Chicago style clashes with journalism writing on two points. First, the guide is so inclusive that finding what you're looking for can occasionally be difficult. Second, Chicago's sweet spot is long-form writing, and this is reflected in some of its stylistic decision: the numbers below 100 are spelled out, for example, not a rule one wants to have to observe in a 20-word blog post.

The solution is a journalism-specific interpretation of Chicago that uses some of AP's general principals without being their prisoner.


ETA:

I need to clarify my comment above about the Sixties. If you write "I was born in the sixties" it wouldn't be capitalized. But "The Sixties" is like "The Roaring Twenties."

Replies:   Ross at Play
imsly1

@Switch Blayde

I personally would say , there was nothing on but Christian or Goat Roper music ...but that's me..

BlacKnight

@Switch Blayde

That was what the other site I found said. Periods are capitalized, like the Classical period. But the genre — classical music — is not. Elizabethan music is a period.


It's not that it's a period; it's that "Elizabeth" is a proper noun, being a specific person's actual name. Similarly, it's "Christian rock", not "christian rock" or "Christian Rock".

Switch Blayde

@BlacKnight

It's not that it's a period;


According to Writing About Music: Style Guide - ( http://www.teachingmusichistory.com/wp-content/uploads/2017/01/Music-Writing-Style-Guide.pdf ) it's all about the period.

Capitalization

Named periods of music history are capitalized as proper names and adjectives:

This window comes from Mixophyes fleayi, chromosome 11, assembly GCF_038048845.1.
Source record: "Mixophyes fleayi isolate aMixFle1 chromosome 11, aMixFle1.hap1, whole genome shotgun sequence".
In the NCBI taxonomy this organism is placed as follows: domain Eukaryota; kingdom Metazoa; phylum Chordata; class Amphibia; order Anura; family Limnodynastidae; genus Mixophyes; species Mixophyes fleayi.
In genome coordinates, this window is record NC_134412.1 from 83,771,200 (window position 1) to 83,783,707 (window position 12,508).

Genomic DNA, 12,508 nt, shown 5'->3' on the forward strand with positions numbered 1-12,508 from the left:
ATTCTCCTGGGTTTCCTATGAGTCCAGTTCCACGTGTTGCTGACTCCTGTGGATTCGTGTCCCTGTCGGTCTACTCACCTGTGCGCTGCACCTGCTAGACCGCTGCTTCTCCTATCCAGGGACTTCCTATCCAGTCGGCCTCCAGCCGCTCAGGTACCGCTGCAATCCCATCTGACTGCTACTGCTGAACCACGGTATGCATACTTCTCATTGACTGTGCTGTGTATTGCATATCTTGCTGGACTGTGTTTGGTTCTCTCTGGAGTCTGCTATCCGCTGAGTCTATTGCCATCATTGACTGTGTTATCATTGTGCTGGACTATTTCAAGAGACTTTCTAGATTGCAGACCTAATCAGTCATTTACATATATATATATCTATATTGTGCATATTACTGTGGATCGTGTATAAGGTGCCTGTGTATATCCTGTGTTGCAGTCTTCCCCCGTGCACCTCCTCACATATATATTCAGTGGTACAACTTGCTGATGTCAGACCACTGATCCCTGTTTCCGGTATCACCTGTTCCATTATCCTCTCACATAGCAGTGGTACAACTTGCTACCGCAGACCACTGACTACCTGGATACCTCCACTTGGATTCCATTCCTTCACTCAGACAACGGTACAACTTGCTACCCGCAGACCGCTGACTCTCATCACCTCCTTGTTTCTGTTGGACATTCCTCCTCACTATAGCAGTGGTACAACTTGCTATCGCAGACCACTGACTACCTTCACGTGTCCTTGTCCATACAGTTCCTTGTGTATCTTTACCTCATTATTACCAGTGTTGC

the Middle Ages, Medieval chant
the Renaissance, the Renaissance madrigal the Romantic period, Romantic composers

The word 'classical' carries different meanings depending on whether or not it is capitalized. 'Classical' denotes the Classical era, while 'classical music' is as synonym for 'art music' as opposed to popular or folk music:

Mozart and Haydn were Classical composers.
She was trained as a classical violinist

richardshagrin

@Switch Blayde

Periods are capitalized


How do you capitalize a period?
"PERIOD"?

Maybe a colon ":" would be a capitalized period, with two of them.

Another option might be "MENSTRUATING".

Replies:   Dominions Son
Dominions Son

@richardshagrin

Maybe a colon ":" would be a capitalized period, with two of them.


See now, I would have said that a capitalized . is a !

Replies:   Switch Blayde
Ross at Play

@Switch Blayde

Actually, Sixties is capitalized. From: https://journalistsresource.org/tip-sheets/style/chicago-style-basics

WRONG!

Quoting from CMoS itself (with my emphasis):

9.4 Decades.
Decades are either spelled out [as long as the century is clear] and lowercased or expressed in numerals.

Ngrams shows capitalising is rare for either 'the Sixties' or 'Sixties music'.

Personally, I cannot see a logical explanation why 'sixties' should not be capitalised. There appears to be a minority who do capitalise it.

* * *

But, I think you're unable to see the forest for one tree here.

The reason periods are capitalised when defining a style of music IS NOT that they are periods. It's that the periods are proper nouns. That applies to other things too, such as 'Christian rock' and 'American music'.

I suggest you reread my comments above substituting 'everything but damn music' whenever I have written 'music'. They will still be valid.

Replies:   Switch Blayde
Crumbly Writer

@Switch Blayde

That was what the other site I found said. Periods are capitalized, like the Classical period.

Damn, and all this time I've been putting lowercase periods on all of my sentences!

Ross at Play
Updated:

@BlacKnight

I'd appreciate your opinion on this.

I said above:

I cannot see a logical explanation why 'sixties' should not be capitalised.

Is it simply a matter of there being no reason to show something as a proper noun when its literal interpretation already identifies precisely what you mean?

Ross at Play

@Crumbly Writer

all this time I've been putting lowercase periods on all of my sentences!

You should stop doing that, fully.

Ernest Bywater

@Crumbly Writer

Damn, and all this time I've been putting lowercase periods on all of my sentences!


I'll stay with a lowercase period in my stories, because the uppercase character for my keyboard comes out as the closing angle symbol >